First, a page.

Farewell Kabul: From Afghanistan to a More Dangerous World
Nearly 30 years ago, Christina Lamb left Britain to become a journalist in Pakistan. From there, she entered Afghanistan as mujahideen fighters were battling the Russians.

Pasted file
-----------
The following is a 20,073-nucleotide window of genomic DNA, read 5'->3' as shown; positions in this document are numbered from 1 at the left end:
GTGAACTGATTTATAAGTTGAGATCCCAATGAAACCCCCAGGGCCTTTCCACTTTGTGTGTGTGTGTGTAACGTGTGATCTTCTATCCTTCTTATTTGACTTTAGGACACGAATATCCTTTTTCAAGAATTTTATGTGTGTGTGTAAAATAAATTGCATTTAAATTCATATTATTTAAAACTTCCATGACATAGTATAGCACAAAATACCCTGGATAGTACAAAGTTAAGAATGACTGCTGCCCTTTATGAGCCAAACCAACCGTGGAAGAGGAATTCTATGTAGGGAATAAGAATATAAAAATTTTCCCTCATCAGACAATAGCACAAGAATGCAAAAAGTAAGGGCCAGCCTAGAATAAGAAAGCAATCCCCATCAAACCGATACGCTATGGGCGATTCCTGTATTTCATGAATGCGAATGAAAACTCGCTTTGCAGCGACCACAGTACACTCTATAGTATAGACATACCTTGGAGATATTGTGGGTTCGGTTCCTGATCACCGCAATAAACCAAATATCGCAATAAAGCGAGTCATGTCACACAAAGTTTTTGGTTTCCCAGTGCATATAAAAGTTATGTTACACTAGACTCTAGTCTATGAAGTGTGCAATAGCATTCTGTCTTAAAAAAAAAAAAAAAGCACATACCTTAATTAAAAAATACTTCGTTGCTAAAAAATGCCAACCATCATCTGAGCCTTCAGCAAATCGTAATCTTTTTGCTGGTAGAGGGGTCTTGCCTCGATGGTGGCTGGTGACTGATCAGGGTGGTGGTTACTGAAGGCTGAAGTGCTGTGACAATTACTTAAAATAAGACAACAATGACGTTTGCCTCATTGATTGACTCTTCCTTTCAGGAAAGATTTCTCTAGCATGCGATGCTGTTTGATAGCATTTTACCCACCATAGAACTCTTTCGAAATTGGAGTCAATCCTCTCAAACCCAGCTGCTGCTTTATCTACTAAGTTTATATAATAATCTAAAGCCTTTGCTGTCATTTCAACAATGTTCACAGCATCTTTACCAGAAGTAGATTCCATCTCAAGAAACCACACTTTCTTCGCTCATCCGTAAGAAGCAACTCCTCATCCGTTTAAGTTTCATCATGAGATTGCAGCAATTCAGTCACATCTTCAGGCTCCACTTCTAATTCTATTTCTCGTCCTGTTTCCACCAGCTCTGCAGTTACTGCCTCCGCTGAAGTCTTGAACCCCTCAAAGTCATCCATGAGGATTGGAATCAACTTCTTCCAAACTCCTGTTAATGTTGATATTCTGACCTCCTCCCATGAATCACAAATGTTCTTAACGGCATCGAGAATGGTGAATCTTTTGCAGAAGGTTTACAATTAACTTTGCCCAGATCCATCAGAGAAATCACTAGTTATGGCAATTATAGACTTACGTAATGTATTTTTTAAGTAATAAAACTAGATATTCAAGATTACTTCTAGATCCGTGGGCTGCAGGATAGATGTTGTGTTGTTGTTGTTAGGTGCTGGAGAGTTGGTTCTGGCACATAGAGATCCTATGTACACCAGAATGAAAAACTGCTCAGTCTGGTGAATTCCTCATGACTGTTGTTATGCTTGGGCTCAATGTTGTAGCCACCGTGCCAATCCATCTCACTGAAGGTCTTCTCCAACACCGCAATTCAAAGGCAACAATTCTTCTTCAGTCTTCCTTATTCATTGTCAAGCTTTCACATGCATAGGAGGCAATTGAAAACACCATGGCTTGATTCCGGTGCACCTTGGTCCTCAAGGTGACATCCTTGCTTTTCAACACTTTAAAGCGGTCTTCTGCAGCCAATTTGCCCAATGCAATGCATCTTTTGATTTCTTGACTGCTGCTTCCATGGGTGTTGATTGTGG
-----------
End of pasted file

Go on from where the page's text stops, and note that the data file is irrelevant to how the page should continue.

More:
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Nearly 30 years ago, Christina Lamb left Britain to become a journalist in Pakistan. From there, she entered Afghanistan as mujahideen fighters were battling the Russians. In 2001, U.S.-led forces entered Afghanistan. Farewell Kabul tells how the West, in Lamb’s view, turned success into defeat—and how a mission that had once been seen as the right thing to do became a conflict that everyone wanted to exit. The book also grapples with a puzzling question: How did NATO, with 48 countries and 140,000 troops on the ground, fail to defeat a group of religious students and farmers? Since 2001, according to Lamb, the West has fought a war with its hands tied, committed too little too late, failed to understand local dynamics, and turned a blind eye as the Taliban enemy has been helped by Pakistan. In Afghanistan, Lamb has travelled from the caves of Tora Bora in the south to mountainous Kunar province in the east, and from Herat in the west to the impoverished province of Samangan in the north. Farewell Kabul illustrates the human cost of political failure but also argues that the short-sighted encouragement of jihadis to fight the Russians, followed by prosecution of ill-thought-out wars, has resulted in the spread of terrorism throughout the Islamic world.
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